In my notes I wrote:
So you’re the man in the cellar.
Why are you there? Are you hiding? What have you done to the dead man?
Who am I? Me and my brother lived in this house all our lives. We’re into our 80s, and we were born here. Our parents died forty years ago, and we’ve lived here alone ever since. Bachelors. Both of us. Well, he married once, but she died in the 60s during child birth – her and the baby. It wasn’t a natural death – we just decided that we didn’t want all that noise and that bother in our lives, and there really was no better, cleaner, or cheaper way to get them out of our lives than killing them. There never was any outside interest in her either. She had no family to speak of, and we always liked to keep ourselves to ourselves anyway. People would call, but we’d get rid of them pretty quickly.
We got to thinking that if we could do it to her, we could do it to anyone. And we knew where to dispose of them too – in the cellar. We weren’t sexual deviants if that’s what you were thinking – we just liked killing people.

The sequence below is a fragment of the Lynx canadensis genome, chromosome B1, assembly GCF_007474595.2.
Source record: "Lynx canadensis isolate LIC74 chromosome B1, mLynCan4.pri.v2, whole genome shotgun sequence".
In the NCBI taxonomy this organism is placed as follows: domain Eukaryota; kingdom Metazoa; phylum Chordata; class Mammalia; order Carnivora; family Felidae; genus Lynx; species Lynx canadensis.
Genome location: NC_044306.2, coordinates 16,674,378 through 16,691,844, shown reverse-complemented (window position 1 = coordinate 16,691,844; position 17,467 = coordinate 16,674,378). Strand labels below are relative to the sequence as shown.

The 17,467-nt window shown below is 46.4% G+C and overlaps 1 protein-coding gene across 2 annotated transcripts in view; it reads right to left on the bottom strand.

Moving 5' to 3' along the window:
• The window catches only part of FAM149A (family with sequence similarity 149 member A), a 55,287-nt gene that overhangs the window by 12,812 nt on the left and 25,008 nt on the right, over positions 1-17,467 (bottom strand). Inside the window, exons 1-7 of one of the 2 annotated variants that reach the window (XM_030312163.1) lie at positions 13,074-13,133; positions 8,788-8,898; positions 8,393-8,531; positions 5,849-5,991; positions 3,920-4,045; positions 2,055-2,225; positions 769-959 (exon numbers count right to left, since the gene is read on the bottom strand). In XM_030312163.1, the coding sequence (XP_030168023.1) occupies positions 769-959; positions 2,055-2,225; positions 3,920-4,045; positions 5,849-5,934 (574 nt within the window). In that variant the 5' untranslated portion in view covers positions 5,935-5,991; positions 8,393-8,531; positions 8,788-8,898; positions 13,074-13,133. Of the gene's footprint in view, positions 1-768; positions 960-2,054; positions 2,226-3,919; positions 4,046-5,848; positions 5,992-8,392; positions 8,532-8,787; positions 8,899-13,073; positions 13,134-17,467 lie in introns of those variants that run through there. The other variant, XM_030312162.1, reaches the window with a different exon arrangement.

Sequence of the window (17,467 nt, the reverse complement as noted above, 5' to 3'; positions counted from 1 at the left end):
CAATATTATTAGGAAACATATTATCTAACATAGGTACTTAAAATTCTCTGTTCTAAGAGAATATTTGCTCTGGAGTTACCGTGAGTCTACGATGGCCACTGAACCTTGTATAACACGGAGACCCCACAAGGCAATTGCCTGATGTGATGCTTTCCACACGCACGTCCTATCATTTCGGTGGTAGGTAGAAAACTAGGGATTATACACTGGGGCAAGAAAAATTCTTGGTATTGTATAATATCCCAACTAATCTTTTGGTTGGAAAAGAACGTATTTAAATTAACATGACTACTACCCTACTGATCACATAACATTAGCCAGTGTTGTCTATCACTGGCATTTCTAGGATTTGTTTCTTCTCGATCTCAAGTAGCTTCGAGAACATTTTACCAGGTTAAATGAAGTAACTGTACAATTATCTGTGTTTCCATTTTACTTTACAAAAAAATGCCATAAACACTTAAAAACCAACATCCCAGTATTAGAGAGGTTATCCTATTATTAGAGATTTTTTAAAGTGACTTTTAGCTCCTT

“Barrett is the master of tension with laugh out loud moments interspersed throughout.”
And once I’d written this I knew I had the crux of the story, and it sounded quite good to my ears. I’d got half way through and realised that I needed another angle. All of my previous short stories have been from Eddie’s point of view – it’s a tradition I’ve created on purpose. But I didn’t feel that would work in this story, because a large chunk of it was based on the character of Albert Crabtree. And to omit his side of things – and his brother’s too – would be to deny the reader of his reasons for doing the things he did, and it would be to the detriment of the story. Indeed, if I’d left out the brothers’ pieces altogether, readers would have a hard time believing in the story at all.
As it turned out, those pieces – one by Albert and one by his brother, Frederick – worked very well; I even found I could tell about each brother’s demise without detracting from the story and without having to bolt on a piece of exposition later.